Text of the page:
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jdpierce
08-09-2005, 12:13 AM
Fired my agent.
Editing the finished book.
Sending out queries.
What do you think?

Walmart Associate Handbook (Unauthorized)

“The Walmart Way” Not Sam’s Way

Walmart XIII AD



Almost daily, there is mention of Walmart somewhere in the media.

Walmart finds itself up against more lawsuits then ever before and activists are at top of the list of problems that continue to plague Walmart.

From attempts to block the opening of new Super Centers to the individual and group lawsuits that are filed against the corporation, it will be the people, customers and the company’s very own associates who will determine the fate of the aging retailer.

Attempts at redeeming itself publicly and attempts at improving its image are a new way of handling the perception people have of the company. In the past public relations and the media were areas that the company avoided unless there was an extremely negative situation had to answered through the media in some way. Now the corporate offices have decided to defend the company to the extent of taking out full page ads in different areas of the country and designing a web site called Walmartfacts to allow the public access to its’ own view of the wonderful world of Walmart.

A corporation, a company, the as big as life retail behemoth whose founder Sam Walton, is looked at and remembered by many in different ways. Sam was a man who is quoted almost continuously by an assortment of different people and associates. Opinions vary and views on the man and his legacy continue.

The book” The Walmart Decade” by Robert Slater looks at not only the Walmart of today but also has many references to Sam Walton and the way it was. The book “Made in America” by Sam Walton and John Huey is a look at a man that seemed to genuinely care about the people that he more than once said “should be treated as partners;” his associates; his company’s employees who are no longer protected by the founder and his way of “respecting the individual.”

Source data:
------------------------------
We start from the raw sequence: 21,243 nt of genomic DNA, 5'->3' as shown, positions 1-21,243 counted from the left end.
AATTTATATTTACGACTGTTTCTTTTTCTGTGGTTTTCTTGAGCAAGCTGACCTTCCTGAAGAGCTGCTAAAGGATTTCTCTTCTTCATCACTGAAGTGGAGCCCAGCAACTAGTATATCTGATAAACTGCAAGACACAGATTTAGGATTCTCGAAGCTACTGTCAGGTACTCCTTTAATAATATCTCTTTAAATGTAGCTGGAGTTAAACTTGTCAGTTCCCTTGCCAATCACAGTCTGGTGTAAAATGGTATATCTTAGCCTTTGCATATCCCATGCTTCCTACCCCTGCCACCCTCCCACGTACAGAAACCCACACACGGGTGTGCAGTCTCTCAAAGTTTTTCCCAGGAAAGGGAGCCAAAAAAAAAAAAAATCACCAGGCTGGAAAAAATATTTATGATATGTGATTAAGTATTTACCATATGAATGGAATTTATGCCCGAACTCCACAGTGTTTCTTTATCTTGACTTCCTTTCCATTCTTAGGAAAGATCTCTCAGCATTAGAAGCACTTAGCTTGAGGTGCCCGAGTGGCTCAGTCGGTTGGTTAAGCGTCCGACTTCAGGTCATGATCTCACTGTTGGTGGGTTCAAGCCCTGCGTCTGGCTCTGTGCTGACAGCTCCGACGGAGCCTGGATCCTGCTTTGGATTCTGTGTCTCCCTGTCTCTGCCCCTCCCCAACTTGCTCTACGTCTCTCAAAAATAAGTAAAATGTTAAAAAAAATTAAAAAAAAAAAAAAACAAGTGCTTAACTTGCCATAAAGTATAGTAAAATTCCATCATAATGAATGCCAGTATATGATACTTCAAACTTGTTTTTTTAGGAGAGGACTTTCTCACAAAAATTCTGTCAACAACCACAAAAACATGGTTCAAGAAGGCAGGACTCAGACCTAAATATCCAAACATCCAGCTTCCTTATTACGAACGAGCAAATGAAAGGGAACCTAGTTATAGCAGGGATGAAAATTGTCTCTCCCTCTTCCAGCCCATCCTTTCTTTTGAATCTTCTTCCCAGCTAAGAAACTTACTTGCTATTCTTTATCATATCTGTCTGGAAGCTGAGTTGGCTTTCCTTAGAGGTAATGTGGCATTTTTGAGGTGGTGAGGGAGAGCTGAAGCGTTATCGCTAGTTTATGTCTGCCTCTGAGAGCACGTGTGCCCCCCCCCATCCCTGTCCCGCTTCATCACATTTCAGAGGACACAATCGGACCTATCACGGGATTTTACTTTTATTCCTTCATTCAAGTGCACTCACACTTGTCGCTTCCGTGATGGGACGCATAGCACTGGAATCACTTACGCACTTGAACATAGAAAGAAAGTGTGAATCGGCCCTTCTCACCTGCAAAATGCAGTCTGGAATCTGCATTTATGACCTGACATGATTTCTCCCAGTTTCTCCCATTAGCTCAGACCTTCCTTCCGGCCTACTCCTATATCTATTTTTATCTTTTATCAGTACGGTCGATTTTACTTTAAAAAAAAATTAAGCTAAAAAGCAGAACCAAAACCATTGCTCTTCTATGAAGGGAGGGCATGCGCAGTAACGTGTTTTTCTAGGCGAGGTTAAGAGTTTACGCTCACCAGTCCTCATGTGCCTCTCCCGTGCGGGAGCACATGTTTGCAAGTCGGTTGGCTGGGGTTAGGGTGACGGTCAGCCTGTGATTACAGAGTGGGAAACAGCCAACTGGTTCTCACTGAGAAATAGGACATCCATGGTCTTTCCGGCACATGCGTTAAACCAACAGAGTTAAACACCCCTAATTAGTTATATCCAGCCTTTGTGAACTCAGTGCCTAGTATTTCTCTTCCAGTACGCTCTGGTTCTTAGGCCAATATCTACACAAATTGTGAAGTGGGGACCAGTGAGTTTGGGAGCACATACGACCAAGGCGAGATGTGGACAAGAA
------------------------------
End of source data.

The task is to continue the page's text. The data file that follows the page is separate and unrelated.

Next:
A new book titled The Walmart Way by Don Soderqist is being released on April 21, 2005. It is supposed to be about the Walmart executives. It is already listed on Amazon and although it is from the inside of the corporate and executive offices it is not from inside the stores and I am sure will not deal with the same things I am addressing in this book.

The corporate officers, the directors and the executive officers of the company are business people running a corporation, not Sam Walton. All the books are pro Sam Walton and say much about the man especially as far as the culture that he started.

Anyone attempting to find a company, or a corporation to work for that would appreciate hard work could at one time find it here. A person could take a look at “The Walmart Culture” and that person would be easy to convince that Walmart has it all and will give it all to you if you work hard and treat the customer as number one, according to Sam Walton. It seems, from the inside to be getting further away from that kind of respect and inclusiveness each day.

Today we have “The Walmart Decade “By Robert Slater “How a New Generation of Leaders Turned Sam Walton's Legacy into the World's #1 company”

You really need to read between the lines.

You would need to understand that Mr. Slater received his information as it is listed at the end of the book.

He did not work in the stores and did not really have access to or the ability to really touch the average associate. I did.

You also have “The Walmart Way” by Don Soderquist. Although the book is inspirational it lacks the insight that is a part of the dying Walmart Culture, inside the stores.

The largest retailer in the country and the world is more than just a retailer, employer and a stock on Wall Street. America’s most admired company is a large part of day-to-day living for the typical American family. It is a very large part of the day-to-day life of Walmart Associates.

From the outside of the stores, there is more than one opinion of the company, its’ suppliers and its’ worth.

From inside there is also more than one opinion, and depending on many factors that determine your position in the Walmart order of things an opinion can be valid as far as Walmart is concerned or an opinion can be an expression of possible hostile aggressive behavior the way Walmart is today.

Among the many files, policies and trade secrets of the number one retailer in our nation and in the world are the people. These people work in the stores. The people that greet the customers and the people that keep the shelves stocked. In many cases, this book reflects the very lives of the people that this company will forever be connected to, like it or not.

This is the warehouse, the truck driver and the system that keeps count on all of it. This is the story that includes a factory in a foreign country that produces the clothing that hangs on the racks in the softlines departments.